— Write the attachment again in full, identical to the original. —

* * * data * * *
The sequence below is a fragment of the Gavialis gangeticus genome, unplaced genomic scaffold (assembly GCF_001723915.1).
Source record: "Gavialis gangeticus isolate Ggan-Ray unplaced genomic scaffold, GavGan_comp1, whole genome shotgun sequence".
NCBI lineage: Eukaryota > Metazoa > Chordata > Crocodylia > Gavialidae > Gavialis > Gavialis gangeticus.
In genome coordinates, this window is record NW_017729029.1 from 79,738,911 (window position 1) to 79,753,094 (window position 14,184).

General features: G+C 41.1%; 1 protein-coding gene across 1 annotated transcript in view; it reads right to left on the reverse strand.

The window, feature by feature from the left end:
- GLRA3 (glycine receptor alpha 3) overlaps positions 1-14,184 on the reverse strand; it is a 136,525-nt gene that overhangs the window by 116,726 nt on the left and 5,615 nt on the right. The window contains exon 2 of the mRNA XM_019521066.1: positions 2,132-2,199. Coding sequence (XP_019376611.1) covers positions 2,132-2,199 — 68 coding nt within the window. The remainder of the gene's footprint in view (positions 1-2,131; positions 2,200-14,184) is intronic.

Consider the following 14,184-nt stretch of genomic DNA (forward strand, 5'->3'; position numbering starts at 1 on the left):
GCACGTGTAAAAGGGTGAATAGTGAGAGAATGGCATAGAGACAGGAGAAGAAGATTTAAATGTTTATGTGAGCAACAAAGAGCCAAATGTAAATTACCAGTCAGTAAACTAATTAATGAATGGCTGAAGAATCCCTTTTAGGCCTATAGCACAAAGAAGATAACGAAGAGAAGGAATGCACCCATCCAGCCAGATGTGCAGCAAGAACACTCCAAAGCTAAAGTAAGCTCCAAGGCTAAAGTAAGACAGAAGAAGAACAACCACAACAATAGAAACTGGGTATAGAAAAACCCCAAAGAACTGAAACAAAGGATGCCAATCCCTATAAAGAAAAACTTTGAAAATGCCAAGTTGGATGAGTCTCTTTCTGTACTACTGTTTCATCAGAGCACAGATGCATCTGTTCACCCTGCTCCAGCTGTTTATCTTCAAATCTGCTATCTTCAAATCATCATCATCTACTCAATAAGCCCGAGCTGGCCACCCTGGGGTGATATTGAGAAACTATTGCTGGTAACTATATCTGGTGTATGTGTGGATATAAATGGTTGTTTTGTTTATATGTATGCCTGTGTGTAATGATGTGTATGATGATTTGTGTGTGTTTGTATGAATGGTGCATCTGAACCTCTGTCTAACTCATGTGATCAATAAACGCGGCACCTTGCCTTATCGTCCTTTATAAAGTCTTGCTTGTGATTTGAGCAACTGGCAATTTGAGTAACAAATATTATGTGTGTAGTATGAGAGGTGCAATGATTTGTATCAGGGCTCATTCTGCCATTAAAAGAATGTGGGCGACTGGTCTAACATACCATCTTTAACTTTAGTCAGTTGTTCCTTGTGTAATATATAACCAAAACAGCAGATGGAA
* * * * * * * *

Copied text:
The sequence below is a fragment of the Gavialis gangeticus genome, unplaced genomic scaffold (assembly GCF_001723915.1).
Source record: "Gavialis gangeticus isolate Ggan-Ray unplaced genomic scaffold, GavGan_comp1, whole genome shotgun sequence".
NCBI lineage: Eukaryota > Metazoa > Chordata > Crocodylia > Gavialidae > Gavialis > Gavialis gangeticus.
In genome coordinates, this window is record NW_017729029.1 from 79,738,911 (window position 1) to 79,753,094 (window position 14,184).

General features: G+C 41.1%; 1 protein-coding gene across 1 annotated transcript in view; it reads right to left on the reverse strand.

The window, feature by feature from the left end:
- GLRA3 (glycine receptor alpha 3) overlaps positions 1-14,184 on the reverse strand; it is a 136,525-nt gene that overhangs the window by 116,726 nt on the left and 5,615 nt on the right. The window contains exon 2 of the mRNA XM_019521066.1: positions 2,132-2,199. Coding sequence (XP_019376611.1) covers positions 2,132-2,199 — 68 coding nt within the window. The remainder of the gene's footprint in view (positions 1-2,131; positions 2,200-14,184) is intronic.

Consider the following 14,184-nt stretch of genomic DNA (forward strand, 5'->3'; position numbering starts at 1 on the left):
GCACGTGTAAAAGGGTGAATAGTGAGAGAATGGCATAGAGACAGGAGAAGAAGATTTAAATGTTTATGTGAGCAACAAAGAGCCAAATGTAAATTACCAGTCAGTAAACTAATTAATGAATGGCTGAAGAATCCCTTTTAGGCCTATAGCACAAAGAAGATAACGAAGAGAAGGAATGCACCCATCCAGCCAGATGTGCAGCAAGAACACTCCAAAGCTAAAGTAAGCTCCAAGGCTAAAGTAAGACAGAAGAAGAACAACCACAACAATAGAAACTGGGTATAGAAAAACCCCAAAGAACTGAAACAAAGGATGCCAATCCCTATAAAGAAAAACTTTGAAAATGCCAAGTTGGATGAGTCTCTTTCTGTACTACTGTTTCATCAGAGCACAGATGCATCTGTTCACCCTGCTCCAGCTGTTTATCTTCAAATCTGCTATCTTCAAATCATCATCATCTACTCAATAAGCCCGAGCTGGCCACCCTGGGGTGATATTGAGAAACTATTGCTGGTAACTATATCTGGTGTATGTGTGGATATAAATGGTTGTTTTGTTTATATGTATGCCTGTGTGTAATGATGTGTATGATGATTTGTGTGTGTTTGTATGAATGGTGCATCTGAACCTCTGTCTAACTCATGTGATCAATAAACGCGGCACCTTGCCTTATCGTCCTTTATAAAGTCTTGCTTGTGATTTGAGCAACTGGCAATTTGAGTAACAAATATTATGTGTGTAGTATGAGAGGTGCAATGATTTGTATCAGGGCTCATTCTGCCATTAAAAGAATGTGGGCGACTGGTCTAACATACCATCTTTAACTTTAGTCAGTTGTTCCTTGTGTAATATATAACCAAAACAGCAGATGGAA